A Mentored Research Scientist Development Award will enable the Candidate to develop a productive, independent research career in the field of alcohol-related intimate partner violence (IPV). This award will provide the resources and time necessary to integrate the Candidate's current skills in IPV research using public health and law enforcement data with new research skills in general population studies, alcohol use, and healthcare utilization. Specific career development goals include 1) becoming a public health expert in the field of partner violence and alcohol use with particular emphasis on the use of public data; 2) increasing knowledge of scientifically sound, theory-based research in alcohol and violence; 3) gaining knowledge and skills in the design and conduct of studies on interpersonal violence that feature original data collection; and 4) fostering the Candidate's professional development as an independent researcher. These goals will be achieved through coursework, independent study, and applied educational activities. The main objective of the research is to examine the relationships between IPV, alcohol use, and healthcare utilization. Two studies are proposed to investigate these relationships, focusing on female victims and male perpetrators. Study 1 will utilize previously collected cross-sectional national survey data to assess the relationship between IPV victimization (and perpetration) and 1) alcohol use, and 2) healthcare utilization for alcohol and mental health treatment and nonprimary care. Study 2 will link police records from a major metropolitan city to state-wide hospital discharge records to from a population-based retrospective cohort study, using census data as the denominator for the unexposed cohort.
The specific aims are to determine: 1) the rate of police reported IPV by ethnicity and age, and 2) the age-adjusted hospitalization rate ratio overall and rates associated with alcohol, drug, mental health, and violence-related diagnoses between the exposed and the unexposed cohorts for victims and perpetrators. Both studies will focus on racial and ethnic disparities. ? ?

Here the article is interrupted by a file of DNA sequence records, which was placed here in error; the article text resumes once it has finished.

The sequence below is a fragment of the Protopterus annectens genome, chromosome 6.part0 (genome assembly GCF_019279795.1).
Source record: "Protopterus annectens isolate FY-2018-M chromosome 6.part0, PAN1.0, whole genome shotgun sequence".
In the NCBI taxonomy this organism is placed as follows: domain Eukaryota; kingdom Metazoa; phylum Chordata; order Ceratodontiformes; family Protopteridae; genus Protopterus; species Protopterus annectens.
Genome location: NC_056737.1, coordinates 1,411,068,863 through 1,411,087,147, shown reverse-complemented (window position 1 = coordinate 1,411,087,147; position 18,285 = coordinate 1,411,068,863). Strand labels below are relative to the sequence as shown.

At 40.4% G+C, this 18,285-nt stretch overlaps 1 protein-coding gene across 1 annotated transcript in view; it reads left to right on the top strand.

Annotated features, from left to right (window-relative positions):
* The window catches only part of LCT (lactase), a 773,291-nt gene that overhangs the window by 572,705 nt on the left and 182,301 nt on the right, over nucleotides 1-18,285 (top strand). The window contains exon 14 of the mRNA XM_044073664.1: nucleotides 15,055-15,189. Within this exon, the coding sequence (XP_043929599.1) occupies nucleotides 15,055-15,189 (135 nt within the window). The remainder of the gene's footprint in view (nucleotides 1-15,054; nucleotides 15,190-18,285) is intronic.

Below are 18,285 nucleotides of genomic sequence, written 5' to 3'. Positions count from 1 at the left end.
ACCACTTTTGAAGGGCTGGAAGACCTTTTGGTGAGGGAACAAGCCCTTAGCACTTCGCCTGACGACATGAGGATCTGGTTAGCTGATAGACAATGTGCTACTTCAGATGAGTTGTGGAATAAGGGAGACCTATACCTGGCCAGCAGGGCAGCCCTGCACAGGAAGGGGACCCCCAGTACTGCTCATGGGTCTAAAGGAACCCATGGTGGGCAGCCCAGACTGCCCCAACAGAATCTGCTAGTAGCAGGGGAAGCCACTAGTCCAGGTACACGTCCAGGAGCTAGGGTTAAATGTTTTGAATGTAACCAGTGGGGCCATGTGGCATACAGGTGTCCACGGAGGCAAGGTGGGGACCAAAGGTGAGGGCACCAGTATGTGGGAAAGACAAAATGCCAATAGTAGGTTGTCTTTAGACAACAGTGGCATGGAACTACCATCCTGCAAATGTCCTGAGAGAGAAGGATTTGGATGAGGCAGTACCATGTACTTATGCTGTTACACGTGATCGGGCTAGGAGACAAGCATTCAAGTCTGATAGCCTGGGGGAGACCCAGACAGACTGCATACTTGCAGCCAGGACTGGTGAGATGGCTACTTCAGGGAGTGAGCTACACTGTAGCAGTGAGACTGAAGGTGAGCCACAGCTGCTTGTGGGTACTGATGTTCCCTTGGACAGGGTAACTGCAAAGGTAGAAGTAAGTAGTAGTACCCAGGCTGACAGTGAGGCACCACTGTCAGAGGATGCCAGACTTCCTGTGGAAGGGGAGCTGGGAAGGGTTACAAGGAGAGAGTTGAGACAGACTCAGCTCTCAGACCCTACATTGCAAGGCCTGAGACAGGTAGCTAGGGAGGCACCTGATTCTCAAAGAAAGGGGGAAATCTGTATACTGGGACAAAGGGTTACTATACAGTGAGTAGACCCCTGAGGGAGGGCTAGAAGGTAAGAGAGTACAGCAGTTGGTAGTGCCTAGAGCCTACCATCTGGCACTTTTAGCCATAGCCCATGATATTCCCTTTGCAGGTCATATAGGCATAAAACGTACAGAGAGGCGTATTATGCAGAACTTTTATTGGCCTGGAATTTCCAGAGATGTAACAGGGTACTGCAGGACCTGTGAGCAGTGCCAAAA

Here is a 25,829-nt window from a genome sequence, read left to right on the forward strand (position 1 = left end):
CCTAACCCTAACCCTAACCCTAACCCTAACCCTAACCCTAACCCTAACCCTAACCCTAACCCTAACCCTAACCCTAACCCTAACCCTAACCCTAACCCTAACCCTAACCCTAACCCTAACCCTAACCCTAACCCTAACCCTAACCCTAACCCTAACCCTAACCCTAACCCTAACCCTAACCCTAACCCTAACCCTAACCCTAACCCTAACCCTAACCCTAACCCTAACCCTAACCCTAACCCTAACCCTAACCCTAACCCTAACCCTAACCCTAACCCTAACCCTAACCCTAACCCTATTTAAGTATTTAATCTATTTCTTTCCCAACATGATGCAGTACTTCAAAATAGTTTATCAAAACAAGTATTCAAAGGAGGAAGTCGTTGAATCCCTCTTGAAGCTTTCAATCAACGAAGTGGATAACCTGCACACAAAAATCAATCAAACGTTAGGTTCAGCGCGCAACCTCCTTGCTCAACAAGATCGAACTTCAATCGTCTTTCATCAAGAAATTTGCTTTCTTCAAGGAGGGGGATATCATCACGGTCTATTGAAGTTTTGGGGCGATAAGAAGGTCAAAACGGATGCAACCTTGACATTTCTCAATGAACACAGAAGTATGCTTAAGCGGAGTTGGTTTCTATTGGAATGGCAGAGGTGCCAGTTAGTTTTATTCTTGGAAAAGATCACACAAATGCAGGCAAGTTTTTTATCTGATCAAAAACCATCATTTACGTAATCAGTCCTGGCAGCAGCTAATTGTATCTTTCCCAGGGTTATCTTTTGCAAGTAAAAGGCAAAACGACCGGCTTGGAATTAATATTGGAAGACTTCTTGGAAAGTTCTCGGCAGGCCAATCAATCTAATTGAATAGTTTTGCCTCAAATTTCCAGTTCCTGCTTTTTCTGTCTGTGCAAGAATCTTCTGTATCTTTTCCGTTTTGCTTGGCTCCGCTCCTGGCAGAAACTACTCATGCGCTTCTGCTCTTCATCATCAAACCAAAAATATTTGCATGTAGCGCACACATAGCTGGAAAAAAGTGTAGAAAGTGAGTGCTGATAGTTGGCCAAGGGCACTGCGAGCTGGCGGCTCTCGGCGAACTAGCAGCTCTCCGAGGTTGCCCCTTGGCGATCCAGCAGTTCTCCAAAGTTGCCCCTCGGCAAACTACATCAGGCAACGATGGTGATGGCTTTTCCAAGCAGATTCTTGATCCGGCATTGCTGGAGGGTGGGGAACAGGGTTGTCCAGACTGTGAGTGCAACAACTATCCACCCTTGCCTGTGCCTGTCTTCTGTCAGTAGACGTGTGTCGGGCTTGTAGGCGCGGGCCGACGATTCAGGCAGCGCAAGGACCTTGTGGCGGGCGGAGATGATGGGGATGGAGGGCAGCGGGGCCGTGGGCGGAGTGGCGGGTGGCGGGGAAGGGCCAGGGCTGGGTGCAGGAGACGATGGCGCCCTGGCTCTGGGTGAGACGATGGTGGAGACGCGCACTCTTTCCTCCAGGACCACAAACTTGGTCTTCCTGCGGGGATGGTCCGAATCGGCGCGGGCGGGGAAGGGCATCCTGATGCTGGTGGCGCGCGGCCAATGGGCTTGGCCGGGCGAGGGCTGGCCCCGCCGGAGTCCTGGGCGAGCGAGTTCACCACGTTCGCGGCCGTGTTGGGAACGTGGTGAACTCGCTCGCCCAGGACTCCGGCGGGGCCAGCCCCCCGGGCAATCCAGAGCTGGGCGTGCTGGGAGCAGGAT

|Lipsky, Sherry; Cristofalo, Meg; Reed, Sarah et al. (2012) Racial and ethnic disparities in police-reported intimate partner violence perpetration: a mixed methods approach. J Interpers Violence 27:2144-62|
|Lipsky, Sherry; Caetano, Raul; Roy-Byrne, Peter (2011) Triple jeopardy: impact of partner violence perpetration, mental health and substance use on perceived unmet need for mental health care among men. Soc Psychiatry Psychiatr Epidemiol 46:843-52|
|Lipsky, Sherry; Caetano, Raul (2011) Intimate partner violence perpetration among men and emergency department use. J Emerg Med 40:696-703|
|Lipsky, Sherry; Caetano, Raul; Roy-Byrne, Peter (2009) Racial and ethnic disparities in police-reported intimate partner violence and risk of hospitalization among women. Womens Health Issues 19:109-18|
|Lipsky, Sherry; Caetano, Raul (2008) Is intimate partner violence associated with the use of alcohol treatment services? Results from the National Survey on Drug Use and Health. J Stud Alcohol Drugs 69:30-8|
|Lipsky, Sherry; Caetano, Raul (2007) The role of race/ethnicity in the relationship between emergency department use and intimate partner violence: findings from the 2002 National Survey on Drug Use and Health. Am J Public Health 97:2246-52|
|Lipsky, Sherry; Caetano, Raul (2007) Impact of intimate partner violence on unmet need for mental health care: results from the NSDUH. Psychiatr Serv 58:822-9|